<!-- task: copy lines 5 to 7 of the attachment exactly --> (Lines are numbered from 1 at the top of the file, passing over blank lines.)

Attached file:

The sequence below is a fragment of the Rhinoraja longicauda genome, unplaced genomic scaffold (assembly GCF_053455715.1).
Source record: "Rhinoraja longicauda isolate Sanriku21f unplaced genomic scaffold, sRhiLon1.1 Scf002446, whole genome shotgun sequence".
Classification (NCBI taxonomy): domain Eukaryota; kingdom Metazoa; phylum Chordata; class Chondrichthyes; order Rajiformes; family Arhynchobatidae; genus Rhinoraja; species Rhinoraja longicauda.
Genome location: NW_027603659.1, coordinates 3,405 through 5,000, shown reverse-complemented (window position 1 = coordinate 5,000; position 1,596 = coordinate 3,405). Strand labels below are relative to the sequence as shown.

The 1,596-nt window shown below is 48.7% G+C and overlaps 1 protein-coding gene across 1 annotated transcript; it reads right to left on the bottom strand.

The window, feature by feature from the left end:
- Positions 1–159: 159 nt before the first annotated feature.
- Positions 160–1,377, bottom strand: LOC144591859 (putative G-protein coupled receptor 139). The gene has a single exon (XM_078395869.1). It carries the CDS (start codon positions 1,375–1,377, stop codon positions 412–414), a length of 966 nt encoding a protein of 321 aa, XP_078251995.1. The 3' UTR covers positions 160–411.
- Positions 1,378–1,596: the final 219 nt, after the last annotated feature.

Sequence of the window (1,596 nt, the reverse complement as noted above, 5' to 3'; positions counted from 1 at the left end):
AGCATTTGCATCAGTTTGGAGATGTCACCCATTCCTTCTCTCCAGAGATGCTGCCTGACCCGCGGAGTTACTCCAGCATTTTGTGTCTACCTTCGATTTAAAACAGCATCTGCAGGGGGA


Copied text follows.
The 1,596-nt window shown below is 48.7% G+C and overlaps 1 protein-coding gene across 1 annotated transcript; it reads right to left on the bottom strand.

The window, feature by feature from the left end:
- Positions 1–159: 159 nt before the first annotated feature.